I'm about to betray my ignorance of cars but here goes: I am a driver from Minnesota (where the lowest octane rating is 87) vacationing in Colorado and have noticed that after I put 85 octane gasoline in my tank I have been experiencing engine knocking and difficulty going up hills. An error message (code P1383 or P1381--can't remember) read from my car's computer mentioned retarded CAM timing. Would this be related? I'm a medical student so I have very little car knowledge; but from my Google searching this seems to be related. Can anyone speak to this?
- Running fuel with a lower octane rating than what your engine needs will cause "knocking" (premature detonation). Colorado has fuel with a lower octane rating because higher altitude reduces the need for octane, but this isn't fool-proof.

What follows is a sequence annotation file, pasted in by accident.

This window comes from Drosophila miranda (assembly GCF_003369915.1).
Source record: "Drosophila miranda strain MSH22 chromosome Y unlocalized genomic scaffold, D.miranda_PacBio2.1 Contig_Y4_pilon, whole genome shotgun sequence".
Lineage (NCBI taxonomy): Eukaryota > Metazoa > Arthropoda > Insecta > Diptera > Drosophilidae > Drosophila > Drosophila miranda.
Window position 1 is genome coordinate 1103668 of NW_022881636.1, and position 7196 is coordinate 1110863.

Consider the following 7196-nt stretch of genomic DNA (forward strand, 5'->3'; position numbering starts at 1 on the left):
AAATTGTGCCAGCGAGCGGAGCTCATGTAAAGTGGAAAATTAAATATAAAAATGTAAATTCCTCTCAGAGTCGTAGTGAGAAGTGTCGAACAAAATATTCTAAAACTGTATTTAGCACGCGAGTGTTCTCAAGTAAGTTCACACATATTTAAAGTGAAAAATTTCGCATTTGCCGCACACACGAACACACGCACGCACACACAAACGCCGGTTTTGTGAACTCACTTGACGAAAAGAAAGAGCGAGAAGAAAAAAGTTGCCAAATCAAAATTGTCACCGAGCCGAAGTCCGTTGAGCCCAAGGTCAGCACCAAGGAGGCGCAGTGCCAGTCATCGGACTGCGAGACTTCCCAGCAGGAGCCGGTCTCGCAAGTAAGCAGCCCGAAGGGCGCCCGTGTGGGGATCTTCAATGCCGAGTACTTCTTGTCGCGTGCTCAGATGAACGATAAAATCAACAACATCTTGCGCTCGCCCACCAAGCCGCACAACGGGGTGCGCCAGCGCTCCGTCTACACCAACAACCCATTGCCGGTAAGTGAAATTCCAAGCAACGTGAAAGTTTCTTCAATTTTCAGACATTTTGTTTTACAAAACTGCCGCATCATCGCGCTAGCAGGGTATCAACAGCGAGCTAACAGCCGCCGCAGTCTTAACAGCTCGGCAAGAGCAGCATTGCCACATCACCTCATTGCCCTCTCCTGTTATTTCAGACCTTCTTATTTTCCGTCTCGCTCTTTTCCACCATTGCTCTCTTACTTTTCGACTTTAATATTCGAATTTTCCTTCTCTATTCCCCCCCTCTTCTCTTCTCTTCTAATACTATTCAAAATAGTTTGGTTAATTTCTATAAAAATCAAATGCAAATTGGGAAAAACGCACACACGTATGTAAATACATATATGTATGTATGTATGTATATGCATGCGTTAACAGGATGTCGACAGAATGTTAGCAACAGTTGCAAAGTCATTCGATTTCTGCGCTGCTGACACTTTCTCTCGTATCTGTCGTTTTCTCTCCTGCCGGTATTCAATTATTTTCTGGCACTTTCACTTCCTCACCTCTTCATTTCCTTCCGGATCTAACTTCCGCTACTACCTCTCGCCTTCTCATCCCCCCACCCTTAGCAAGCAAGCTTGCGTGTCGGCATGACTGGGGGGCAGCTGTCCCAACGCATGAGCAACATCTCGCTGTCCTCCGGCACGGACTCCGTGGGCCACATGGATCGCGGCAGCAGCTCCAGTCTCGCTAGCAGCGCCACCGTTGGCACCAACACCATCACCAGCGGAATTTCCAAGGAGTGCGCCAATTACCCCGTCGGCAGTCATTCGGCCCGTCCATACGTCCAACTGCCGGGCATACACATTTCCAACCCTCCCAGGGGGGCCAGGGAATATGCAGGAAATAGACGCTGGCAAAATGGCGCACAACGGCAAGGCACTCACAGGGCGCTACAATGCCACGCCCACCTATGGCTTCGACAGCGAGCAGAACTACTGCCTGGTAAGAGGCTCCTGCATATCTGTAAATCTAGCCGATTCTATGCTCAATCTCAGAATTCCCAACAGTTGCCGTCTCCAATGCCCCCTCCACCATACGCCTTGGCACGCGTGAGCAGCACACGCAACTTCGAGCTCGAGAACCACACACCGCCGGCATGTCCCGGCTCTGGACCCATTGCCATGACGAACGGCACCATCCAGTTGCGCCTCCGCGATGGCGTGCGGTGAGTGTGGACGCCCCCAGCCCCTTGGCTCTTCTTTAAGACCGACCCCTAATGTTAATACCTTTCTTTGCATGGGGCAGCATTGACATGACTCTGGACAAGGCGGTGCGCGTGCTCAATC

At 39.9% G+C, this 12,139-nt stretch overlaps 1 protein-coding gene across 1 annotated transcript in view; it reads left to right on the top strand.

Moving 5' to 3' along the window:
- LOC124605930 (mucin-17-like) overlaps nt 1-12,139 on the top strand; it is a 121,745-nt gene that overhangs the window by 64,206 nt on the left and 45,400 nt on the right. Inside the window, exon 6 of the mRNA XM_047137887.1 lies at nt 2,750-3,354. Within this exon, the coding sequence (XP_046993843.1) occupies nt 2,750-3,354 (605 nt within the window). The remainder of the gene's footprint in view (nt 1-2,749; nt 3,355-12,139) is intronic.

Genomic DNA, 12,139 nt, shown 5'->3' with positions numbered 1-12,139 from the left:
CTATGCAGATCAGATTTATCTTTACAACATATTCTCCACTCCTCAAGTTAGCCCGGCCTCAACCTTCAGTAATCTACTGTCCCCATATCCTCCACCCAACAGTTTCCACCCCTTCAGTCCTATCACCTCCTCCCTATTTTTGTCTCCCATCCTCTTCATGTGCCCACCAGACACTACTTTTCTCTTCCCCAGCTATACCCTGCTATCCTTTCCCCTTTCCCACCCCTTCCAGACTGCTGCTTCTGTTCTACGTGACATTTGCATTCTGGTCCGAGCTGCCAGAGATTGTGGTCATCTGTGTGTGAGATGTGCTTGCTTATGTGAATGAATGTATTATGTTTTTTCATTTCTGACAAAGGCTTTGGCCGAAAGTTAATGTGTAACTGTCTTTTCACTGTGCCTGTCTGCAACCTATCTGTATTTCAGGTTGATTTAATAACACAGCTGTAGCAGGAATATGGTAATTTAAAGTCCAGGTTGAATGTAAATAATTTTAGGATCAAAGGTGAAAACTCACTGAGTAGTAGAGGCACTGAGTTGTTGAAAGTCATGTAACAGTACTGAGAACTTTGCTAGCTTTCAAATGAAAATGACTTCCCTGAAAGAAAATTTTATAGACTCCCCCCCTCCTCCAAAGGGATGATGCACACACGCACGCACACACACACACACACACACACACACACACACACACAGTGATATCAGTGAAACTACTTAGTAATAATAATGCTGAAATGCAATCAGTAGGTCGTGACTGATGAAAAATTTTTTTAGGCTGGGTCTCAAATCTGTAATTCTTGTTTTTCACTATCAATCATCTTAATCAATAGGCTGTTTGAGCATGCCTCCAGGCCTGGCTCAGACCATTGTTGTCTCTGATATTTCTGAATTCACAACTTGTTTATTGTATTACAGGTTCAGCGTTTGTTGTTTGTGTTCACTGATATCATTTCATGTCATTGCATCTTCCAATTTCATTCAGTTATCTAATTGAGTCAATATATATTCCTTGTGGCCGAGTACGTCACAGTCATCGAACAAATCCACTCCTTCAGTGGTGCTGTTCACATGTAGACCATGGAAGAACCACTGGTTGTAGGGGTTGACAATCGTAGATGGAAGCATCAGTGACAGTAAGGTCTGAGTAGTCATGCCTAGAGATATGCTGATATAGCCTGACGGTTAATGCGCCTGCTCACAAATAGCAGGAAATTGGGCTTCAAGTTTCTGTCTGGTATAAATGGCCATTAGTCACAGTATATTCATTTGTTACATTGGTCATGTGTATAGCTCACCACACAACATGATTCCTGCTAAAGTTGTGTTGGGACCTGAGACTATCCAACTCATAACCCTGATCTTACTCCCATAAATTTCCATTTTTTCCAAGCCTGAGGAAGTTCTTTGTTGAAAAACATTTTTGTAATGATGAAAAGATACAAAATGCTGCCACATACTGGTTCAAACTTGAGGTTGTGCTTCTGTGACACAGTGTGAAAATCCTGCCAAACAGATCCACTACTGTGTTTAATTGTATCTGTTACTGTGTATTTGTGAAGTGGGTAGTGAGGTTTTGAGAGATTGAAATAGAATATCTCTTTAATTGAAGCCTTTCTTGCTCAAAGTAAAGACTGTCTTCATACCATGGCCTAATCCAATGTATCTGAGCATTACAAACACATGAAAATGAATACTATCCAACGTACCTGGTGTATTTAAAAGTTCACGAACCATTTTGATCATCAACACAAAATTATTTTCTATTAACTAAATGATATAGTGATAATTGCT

- Engine controllers generally deal with knocking by retarding the timing.
You fix this by either:
- returning to 87 octane, if your tank is almost out of 85 octane
- there are off-the-shelf "octane boosters," you may want to try some in your tank if you have a lot of that 85 octane left
Adding to tlhIngan's answer:
You can mix fuels of different octanes (actually, it's not unusual for a gas station to have a blend valve to get the mid level octane fuel to eliminate the need for additional underground tanks). The new octane is a linear combination, you can calculate it as:
% fuel x * octane x + % fuel y * octane y
So if you've got a half tank of 85 and you fill up the rest with 89 you'll end up with:
0.5 * 85 + 0.5 * 89 = a full tank of 87.
If you've got 3/4 tank of 85 and you top it off with 93 you'll end up with:
0.75 * 85 + 0.25 * 93 = a full tank of 87.
So if you've still got a lot of 85 left in your tank just fill it up with something higher and it should correct the issue (presuming that's the issue, but it is a reasonable and likely explanation) once it runs through a bit. You don't really need additives, or to wait until your tank is empty.